Books

Links Worth a Look

Here are a few links worth a look.

Steve McCoy on ten ways he "hits refresh." If you are struggling with burn-out, this is for you.

Josh Harris is doing a series of posts featuring the sermon notes of well-known preachers. So far he has posted on:
Mark Dever
Mike Bullmore
C.J. Mahaney
Ray Ortlund, Jr.
Tim Keller is next.

Some of the best Tips for Writers I've read online have come from Scot McKnight over at Jesus Creed. Lots of good material there.

The Gospel Coalition has posted some new videos. Take a look.

Check out the best sermon that's been preached at Fulkerson Park in a while. It's all about change. (BTW, it was my Sunday off!)

6 comments:

andrew said...

Thanks for the links! All worth the look. So when do we get to see your sermon notes? :)

Seriously though, do you tend to write your whole sermon out word for word and memorize it, or just make short notes of what you want to say? I'm starting to get curious about these sorts of things as I prepare a few practice lectures this semester.

Brian G. Hedges said...

I've done all kinds of things over the years, from extemporaneous preaching from a memorized outline to writing a full manuscript. Now I almost always preach with a thorough set of notes in hand - usually about 1 page for every 2-3 minutes of content. I don't rehearse or memorize and I rarely say everything in the notes - so, for example, I frequently paraphrase helpful tidbits from commentaries, rather than reading the quote in full. Occasionally I will preach without notes, but usually that's in a context less formal than a Sunday morning. I always have an outline and can't figure out how some preachers preach without points. My mind just won't work that way! Most of the time, I write the introduction in full and stick to it closely. Conclusions are frequently less prepared. My general rule of thumb is to include explanation, illustration, and application headings under each point, though I don't think I keep that balance nearly well enough. Another other idiosyncrasy: I often write initial sermon ideas on scraps of paper - backs of receipts, envelopes, etc. - but almost never preach from these or file them away. By the time I preach the sermon, I've usually been through three or four outlines and the notes are typed out. I always keep those notes and frequently reuse them on mission trips. Well, that's way more than you asked for and just shows how easy it is for me to talk about myself, even to the point of boring others!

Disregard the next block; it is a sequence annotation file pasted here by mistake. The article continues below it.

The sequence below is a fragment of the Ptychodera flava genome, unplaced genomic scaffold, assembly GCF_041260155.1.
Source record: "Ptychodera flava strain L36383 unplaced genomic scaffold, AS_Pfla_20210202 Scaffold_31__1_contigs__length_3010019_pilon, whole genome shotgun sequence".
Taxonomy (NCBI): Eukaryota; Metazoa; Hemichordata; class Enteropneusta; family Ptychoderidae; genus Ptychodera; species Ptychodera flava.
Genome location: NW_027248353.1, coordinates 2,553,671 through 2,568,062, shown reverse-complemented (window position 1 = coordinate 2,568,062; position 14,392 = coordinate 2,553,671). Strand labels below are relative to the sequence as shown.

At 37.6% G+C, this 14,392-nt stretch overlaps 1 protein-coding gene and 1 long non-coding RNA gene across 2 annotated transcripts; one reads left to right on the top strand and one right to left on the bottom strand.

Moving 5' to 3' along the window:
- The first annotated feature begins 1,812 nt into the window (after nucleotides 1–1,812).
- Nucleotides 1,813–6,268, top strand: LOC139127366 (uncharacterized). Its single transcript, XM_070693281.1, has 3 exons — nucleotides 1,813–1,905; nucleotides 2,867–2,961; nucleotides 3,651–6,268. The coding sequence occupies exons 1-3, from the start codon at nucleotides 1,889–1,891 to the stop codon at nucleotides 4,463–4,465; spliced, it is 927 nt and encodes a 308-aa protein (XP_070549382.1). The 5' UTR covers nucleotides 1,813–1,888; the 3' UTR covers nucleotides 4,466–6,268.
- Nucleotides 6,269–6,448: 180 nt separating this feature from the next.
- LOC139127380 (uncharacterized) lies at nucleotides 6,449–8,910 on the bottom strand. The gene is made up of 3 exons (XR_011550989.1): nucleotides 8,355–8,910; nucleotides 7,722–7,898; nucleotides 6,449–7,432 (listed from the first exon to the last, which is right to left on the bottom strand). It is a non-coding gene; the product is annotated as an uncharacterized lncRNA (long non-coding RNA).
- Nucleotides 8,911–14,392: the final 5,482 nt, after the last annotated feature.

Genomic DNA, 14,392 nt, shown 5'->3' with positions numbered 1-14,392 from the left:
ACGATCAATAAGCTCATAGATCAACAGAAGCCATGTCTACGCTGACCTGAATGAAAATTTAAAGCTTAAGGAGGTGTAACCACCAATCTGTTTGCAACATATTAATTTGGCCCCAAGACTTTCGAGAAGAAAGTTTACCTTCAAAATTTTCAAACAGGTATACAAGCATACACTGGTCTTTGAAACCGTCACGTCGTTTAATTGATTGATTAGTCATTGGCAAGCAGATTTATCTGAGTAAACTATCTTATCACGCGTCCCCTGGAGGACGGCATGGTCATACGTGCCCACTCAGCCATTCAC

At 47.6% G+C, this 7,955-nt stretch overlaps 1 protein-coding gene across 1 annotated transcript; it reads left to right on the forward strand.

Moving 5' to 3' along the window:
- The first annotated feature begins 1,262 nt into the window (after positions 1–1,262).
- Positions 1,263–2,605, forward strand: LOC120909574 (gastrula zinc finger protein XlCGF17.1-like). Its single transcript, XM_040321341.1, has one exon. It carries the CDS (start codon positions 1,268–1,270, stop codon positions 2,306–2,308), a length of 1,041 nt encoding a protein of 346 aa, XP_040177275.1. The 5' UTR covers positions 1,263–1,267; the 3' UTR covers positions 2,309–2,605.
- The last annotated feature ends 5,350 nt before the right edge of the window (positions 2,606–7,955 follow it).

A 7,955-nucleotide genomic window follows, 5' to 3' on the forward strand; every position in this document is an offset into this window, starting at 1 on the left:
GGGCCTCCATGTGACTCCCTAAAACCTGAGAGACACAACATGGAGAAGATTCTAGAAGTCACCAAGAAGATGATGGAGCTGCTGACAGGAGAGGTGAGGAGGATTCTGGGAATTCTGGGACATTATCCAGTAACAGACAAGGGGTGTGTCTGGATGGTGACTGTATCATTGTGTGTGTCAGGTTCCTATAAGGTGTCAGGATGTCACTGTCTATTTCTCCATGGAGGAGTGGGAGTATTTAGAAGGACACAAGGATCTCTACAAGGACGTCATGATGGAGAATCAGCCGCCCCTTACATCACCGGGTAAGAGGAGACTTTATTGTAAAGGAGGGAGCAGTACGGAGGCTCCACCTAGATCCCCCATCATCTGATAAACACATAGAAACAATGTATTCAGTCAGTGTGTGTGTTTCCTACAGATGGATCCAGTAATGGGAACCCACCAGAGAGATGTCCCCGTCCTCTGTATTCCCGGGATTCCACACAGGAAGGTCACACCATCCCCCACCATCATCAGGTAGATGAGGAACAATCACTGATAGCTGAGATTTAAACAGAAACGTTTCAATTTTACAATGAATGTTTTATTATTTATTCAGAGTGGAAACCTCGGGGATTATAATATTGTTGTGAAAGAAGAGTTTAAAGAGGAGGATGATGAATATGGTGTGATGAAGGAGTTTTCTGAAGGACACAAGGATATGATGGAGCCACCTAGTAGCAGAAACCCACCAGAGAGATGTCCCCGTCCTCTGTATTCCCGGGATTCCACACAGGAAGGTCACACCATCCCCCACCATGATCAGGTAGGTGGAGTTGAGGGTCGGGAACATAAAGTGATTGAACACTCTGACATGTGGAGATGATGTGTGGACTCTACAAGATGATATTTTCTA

Amanda said...

Perhaps it's the nerd in me (haha) but I found your thought processes to be quite interesting. :D

mwh said...

Do you think you'll start sending out your sermon notes again? The diversity among those preachers is startling.

Are you going to review Blue Parakeet from JC?

Brian G. Hedges said...
This comment has been removed by the author.
Brian G. Hedges said...

I don't know on the sermon notes. I don't like to send anything other than a finished manuscript, and I rarely get that far in my preparation these days.

I've not read Blue Parakeet, so no review is planned. I'd like to read it someday, but now that I'm writing, my reading has slowed down a lot.